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Power to quash criminal proceedings should be used very sparingly: Supreme Court

The apex court made the observation while quashing a case of forgery and cheating against three individuals in a property dispute.

Published: 19th February 2022 01:31 PM  |   Last Updated: 19th February 2022 01:31 PM   |  A+A-

Supreme Court ( File Photo)

Supreme Court ( File Photo)

By PTI

NEW DELHI: The power to quash criminal proceedings should be exercised very sparingly and with circumspection and that too in the rarest of rare cases, the Supreme Court has said. A bench of Justices BR Gavai and S Ravindra Bhat made the observation while quashing a case of forgery and cheating against three individuals in a property dispute.

"This court has cautioned that, power to quash criminal proceedings should be exercised very sparingly and with circumspection and that too in the rarest of rare cases, it has specified certain category of cases wherein such power can be exercised for quashing proceedings," the bench said.

The apex court said that one of the categories where this power can be used is where a criminal proceeding is manifestly malafide or maliciously instituted with an ulterior motive for wreaking vengeance on the accused and with a view to spite him due to private and personal grudge.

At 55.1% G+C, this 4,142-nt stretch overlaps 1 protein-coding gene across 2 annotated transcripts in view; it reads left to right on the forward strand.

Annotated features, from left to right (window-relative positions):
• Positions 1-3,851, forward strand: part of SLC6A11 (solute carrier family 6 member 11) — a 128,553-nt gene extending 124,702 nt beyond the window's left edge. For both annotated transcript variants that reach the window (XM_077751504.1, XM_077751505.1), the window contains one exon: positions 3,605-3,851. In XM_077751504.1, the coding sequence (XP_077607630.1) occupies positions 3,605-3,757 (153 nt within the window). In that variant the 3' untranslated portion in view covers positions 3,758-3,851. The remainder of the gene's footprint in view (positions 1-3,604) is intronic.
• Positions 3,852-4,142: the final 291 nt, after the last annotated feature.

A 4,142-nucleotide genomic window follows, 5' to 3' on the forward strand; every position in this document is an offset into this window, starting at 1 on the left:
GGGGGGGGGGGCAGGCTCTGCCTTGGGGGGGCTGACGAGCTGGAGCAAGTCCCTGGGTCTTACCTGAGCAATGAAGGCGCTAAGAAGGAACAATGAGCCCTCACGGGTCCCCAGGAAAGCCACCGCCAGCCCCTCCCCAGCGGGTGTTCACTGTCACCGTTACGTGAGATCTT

The top court said that in the present case, the complaint has been filed against the accused with an ulterior motive of harassing the appellants. The apex court said that the magistrate while passing the order under Section 156 (3) of the CrPC has totally failed to consider the law laid down by the highest court.

The power under Section 156 (3) of the Criminal Procedure Code, 1973 (CrPC) can be exercised by the magistrate to direct the police to conduct investigation only in respect of a cognisable offence. "In any case, when the complaint was not supported by an affidavit, the Magistrate ought not to have entertained the application under Section 156 (3) of the CrPC. We are, therefore, of the considered view that, continuation of the present proceedings would amount to nothing but an abuse of process of law," the bench said.



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